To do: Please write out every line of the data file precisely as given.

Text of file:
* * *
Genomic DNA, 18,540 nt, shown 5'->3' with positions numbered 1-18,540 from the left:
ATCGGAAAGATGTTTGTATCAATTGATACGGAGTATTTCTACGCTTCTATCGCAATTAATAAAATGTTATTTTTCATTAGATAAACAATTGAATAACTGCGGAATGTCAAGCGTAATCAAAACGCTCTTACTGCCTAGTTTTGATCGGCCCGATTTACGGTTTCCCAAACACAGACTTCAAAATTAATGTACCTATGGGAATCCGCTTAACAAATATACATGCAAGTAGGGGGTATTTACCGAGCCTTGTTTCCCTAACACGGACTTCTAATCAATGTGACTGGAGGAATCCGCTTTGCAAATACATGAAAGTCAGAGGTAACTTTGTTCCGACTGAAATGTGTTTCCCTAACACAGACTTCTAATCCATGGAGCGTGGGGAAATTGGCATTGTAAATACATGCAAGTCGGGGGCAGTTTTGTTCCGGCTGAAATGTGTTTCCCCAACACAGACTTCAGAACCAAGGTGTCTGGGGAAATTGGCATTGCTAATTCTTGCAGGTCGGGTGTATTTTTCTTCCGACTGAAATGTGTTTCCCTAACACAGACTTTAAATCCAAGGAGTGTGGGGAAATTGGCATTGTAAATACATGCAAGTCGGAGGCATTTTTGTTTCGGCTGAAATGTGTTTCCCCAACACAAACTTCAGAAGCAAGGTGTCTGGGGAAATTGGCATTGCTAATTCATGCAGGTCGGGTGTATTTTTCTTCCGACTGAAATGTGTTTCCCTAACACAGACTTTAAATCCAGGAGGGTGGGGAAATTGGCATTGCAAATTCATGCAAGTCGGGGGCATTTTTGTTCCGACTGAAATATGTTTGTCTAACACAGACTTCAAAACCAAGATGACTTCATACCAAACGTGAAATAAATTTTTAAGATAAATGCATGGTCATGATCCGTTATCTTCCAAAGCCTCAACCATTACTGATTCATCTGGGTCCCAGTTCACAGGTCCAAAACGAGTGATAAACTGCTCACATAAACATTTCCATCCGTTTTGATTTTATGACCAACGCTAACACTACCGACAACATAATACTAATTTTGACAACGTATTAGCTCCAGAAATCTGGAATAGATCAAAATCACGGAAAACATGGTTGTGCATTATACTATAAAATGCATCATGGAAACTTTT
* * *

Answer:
Genomic DNA, 18,540 nt, shown 5'->3' with positions numbered 1-18,540 from the left:
ATCGGAAAGATGTTTGTATCAATTGATACGGAGTATTTCTACGCTTCTATCGCAATTAATAAAATGTTATTTTTCATTAGATAAACAATTGAATAACTGCGGAATGTCAAGCGTAATCAAAACGCTCTTACTGCCTAGTTTTGATCGGCCCGATTTACGGTTTCCCAAACACAGACTTCAAAATTAATGTACCTATGGGAATCCGCTTAACAAATATACATGCAAGTAGGGGGTATTTACCGAGCCTTGTTTCCCTAACACGGACTTCTAATCAATGTGACTGGAGGAATCCGCTTTGCAAATACATGAAAGTCAGAGGTAACTTTGTTCCGACTGAAATGTGTTTCCCTAACACAGACTTCTAATCCATGGAGCGTGGGGAAATTGGCATTGTAAATACATGCAAGTCGGGGGCAGTTTTGTTCCGGCTGAAATGTGTTTCCCCAACACAGACTTCAGAACCAAGGTGTCTGGGGAAATTGGCATTGCTAATTCTTGCAGGTCGGGTGTATTTTTCTTCCGACTGAAATGTGTTTCCCTAACACAGACTTTAAATCCAAGGAGTGTGGGGAAATTGGCATTGTAAATACATGCAAGTCGGAGGCATTTTTGTTTCGGCTGAAATGTGTTTCCCCAACACAAACTTCAGAAGCAAGGTGTCTGGGGAAATTGGCATTGCTAATTCATGCAGGTCGGGTGTATTTTTCTTCCGACTGAAATGTGTTTCCCTAACACAGACTTTAAATCCAGGAGGGTGGGGAAATTGGCATTGCAAATTCATGCAAGTCGGGGGCATTTTTGTTCCGACTGAAATATGTTTGTCTAACACAGACTTCAAAACCAAGATGACTTCATACCAAACGTGAAATAAATTTTTAAGATAAATGCATGGTCATGATCCGTTATCTTCCAAAGCCTCAACCATTACTGATTCATCTGGGTCCCAGTTCACAGGTCCAAAACGAGTGATAAACTGCTCACATAAACATTTCCATCCGTTTTGATTTTATGACCAACGCTAACACTACCGACAACATAATACTAATTTTGACAACGTATTAGCTCCAGAAATCTGGAATAGATCAAAATCACGGAAAACATGGTTGTGCATTATACTATAAAATGCATCATGGAAACTTTT